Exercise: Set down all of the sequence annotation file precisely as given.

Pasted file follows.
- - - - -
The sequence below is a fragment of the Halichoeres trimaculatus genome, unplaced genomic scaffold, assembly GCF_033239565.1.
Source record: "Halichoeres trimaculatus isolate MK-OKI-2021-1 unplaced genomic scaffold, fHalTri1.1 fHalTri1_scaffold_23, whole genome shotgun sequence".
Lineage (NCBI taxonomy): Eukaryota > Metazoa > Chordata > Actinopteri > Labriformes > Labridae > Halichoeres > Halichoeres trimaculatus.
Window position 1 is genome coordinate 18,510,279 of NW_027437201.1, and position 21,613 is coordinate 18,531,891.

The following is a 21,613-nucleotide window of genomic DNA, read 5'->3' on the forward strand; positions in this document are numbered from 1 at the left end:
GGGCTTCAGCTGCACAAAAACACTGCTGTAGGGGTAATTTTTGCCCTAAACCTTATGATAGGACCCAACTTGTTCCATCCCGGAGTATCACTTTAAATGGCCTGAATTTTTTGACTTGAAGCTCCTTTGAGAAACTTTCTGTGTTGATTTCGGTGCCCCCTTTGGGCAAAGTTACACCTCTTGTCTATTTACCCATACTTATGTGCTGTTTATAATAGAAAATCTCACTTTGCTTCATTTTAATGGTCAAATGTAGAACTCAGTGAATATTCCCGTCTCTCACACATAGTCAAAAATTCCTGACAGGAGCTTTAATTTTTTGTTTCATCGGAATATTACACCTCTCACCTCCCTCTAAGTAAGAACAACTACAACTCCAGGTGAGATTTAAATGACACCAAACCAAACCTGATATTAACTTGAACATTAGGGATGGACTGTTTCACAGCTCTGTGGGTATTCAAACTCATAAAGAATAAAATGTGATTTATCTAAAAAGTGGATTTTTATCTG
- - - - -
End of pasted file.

The sequence below is a fragment of the Halichoeres trimaculatus genome, unplaced genomic scaffold, assembly GCF_033239565.1.
Source record: "Halichoeres trimaculatus isolate MK-OKI-2021-1 unplaced genomic scaffold, fHalTri1.1 fHalTri1_scaffold_23, whole genome shotgun sequence".
Lineage (NCBI taxonomy): Eukaryota > Metazoa > Chordata > Actinopteri > Labriformes > Labridae > Halichoeres > Halichoeres trimaculatus.
Window position 1 is genome coordinate 18,510,279 of NW_027437201.1, and position 21,613 is coordinate 18,531,891.

The following is a 21,613-nucleotide window of genomic DNA, read 5'->3' on the forward strand; positions in this document are numbered from 1 at the left end:
GGGCTTCAGCTGCACAAAAACACTGCTGTAGGGGTAATTTTTGCCCTAAACCTTATGATAGGACCCAACTTGTTCCATCCCGGAGTATCACTTTAAATGGCCTGAATTTTTTGACTTGAAGCTCCTTTGAGAAACTTTCTGTGTTGATTTCGGTGCCCCCTTTGGGCAAAGTTACACCTCTTGTCTATTTACCCATACTTATGTGCTGTTTATAATAGAAAATCTCACTTTGCTTCATTTTAATGGTCAAATGTAGAACTCAGTGAATATTCCCGTCTCTCACACATAGTCAAAAATTCCTGACAGGAGCTTTAATTTTTTGTTTCATCGGAATATTACACCTCTCACCTCCCTCTAAGTAAGAACAACTACAACTCCAGGTGAGATTTAAATGACACCAAACCAAACCTGATATTAACTTGAACATTAGGGATGGACTGTTTCACAGCTCTGTGGGTATTCAAACTCATAAAGAATAAAATGTGATTTATCTAAAAAGTGGATTTTTATCTG